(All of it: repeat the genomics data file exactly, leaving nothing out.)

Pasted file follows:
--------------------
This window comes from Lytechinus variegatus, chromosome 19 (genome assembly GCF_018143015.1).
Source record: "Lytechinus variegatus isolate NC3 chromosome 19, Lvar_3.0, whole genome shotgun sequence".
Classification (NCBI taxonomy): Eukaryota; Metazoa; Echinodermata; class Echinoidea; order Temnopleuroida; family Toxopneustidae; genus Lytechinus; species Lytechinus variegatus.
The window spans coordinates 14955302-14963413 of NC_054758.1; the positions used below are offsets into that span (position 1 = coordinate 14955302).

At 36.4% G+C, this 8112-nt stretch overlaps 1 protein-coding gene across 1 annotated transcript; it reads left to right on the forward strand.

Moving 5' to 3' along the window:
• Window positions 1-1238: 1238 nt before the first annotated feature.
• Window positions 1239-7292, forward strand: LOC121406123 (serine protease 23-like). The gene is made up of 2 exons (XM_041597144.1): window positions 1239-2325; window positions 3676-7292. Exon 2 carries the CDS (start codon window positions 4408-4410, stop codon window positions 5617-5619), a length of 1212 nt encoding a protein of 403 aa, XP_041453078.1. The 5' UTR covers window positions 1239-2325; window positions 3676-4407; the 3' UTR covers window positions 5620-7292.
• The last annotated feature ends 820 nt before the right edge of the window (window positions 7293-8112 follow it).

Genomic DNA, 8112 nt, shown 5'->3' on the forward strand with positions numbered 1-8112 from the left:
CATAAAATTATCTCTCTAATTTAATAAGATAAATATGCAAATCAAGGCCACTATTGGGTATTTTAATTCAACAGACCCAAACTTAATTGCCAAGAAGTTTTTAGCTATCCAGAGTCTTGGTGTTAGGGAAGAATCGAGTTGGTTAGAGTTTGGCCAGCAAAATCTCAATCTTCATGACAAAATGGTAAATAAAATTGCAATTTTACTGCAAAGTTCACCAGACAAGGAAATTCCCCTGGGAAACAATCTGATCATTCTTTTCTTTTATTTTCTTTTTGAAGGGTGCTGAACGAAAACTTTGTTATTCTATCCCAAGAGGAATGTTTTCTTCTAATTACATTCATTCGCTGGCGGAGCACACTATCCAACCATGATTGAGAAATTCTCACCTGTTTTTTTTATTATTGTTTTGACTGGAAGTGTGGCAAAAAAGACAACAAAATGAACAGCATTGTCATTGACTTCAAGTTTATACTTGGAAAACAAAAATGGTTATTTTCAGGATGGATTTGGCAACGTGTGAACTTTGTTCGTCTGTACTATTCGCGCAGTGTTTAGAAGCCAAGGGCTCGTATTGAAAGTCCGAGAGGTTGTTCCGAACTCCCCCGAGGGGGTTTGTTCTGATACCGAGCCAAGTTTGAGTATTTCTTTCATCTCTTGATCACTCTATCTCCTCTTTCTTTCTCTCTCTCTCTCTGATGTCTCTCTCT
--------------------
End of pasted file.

This window comes from Lytechinus variegatus, chromosome 19 (genome assembly GCF_018143015.1).
Source record: "Lytechinus variegatus isolate NC3 chromosome 19, Lvar_3.0, whole genome shotgun sequence".
Classification (NCBI taxonomy): Eukaryota; Metazoa; Echinodermata; class Echinoidea; order Temnopleuroida; family Toxopneustidae; genus Lytechinus; species Lytechinus variegatus.
The window spans coordinates 14955302-14963413 of NC_054758.1; the positions used below are offsets into that span (position 1 = coordinate 14955302).

At 36.4% G+C, this 8112-nt stretch overlaps 1 protein-coding gene across 1 annotated transcript; it reads left to right on the forward strand.

Moving 5' to 3' along the window:
• Window positions 1-1238: 1238 nt before the first annotated feature.
• Window positions 1239-7292, forward strand: LOC121406123 (serine protease 23-like). The gene is made up of 2 exons (XM_041597144.1): window positions 1239-2325; window positions 3676-7292. Exon 2 carries the CDS (start codon window positions 4408-4410, stop codon window positions 5617-5619), a length of 1212 nt encoding a protein of 403 aa, XP_041453078.1. The 5' UTR covers window positions 1239-2325; window positions 3676-4407; the 3' UTR covers window positions 5620-7292.
• The last annotated feature ends 820 nt before the right edge of the window (window positions 7293-8112 follow it).

Genomic DNA, 8112 nt, shown 5'->3' on the forward strand with positions numbered 1-8112 from the left:
CATAAAATTATCTCTCTAATTTAATAAGATAAATATGCAAATCAAGGCCACTATTGGGTATTTTAATTCAACAGACCCAAACTTAATTGCCAAGAAGTTTTTAGCTATCCAGAGTCTTGGTGTTAGGGAAGAATCGAGTTGGTTAGAGTTTGGCCAGCAAAATCTCAATCTTCATGACAAAATGGTAAATAAAATTGCAATTTTACTGCAAAGTTCACCAGACAAGGAAATTCCCCTGGGAAACAATCTGATCATTCTTTTCTTTTATTTTCTTTTTGAAGGGTGCTGAACGAAAACTTTGTTATTCTATCCCAAGAGGAATGTTTTCTTCTAATTACATTCATTCGCTGGCGGAGCACACTATCCAACCATGATTGAGAAATTCTCACCTGTTTTTTTTATTATTGTTTTGACTGGAAGTGTGGCAAAAAAGACAACAAAATGAACAGCATTGTCATTGACTTCAAGTTTATACTTGGAAAACAAAAATGGTTATTTTCAGGATGGATTTGGCAACGTGTGAACTTTGTTCGTCTGTACTATTCGCGCAGTGTTTAGAAGCCAAGGGCTCGTATTGAAAGTCCGAGAGGTTGTTCCGAACTCCCCCGAGGGGGTTTGTTCTGATACCGAGCCAAGTTTGAGTATTTCTTTCATCTCTTGATCACTCTATCTCCTCTTTCTTTCTCTCTCTCTCTCTGATGTCTCTCTCT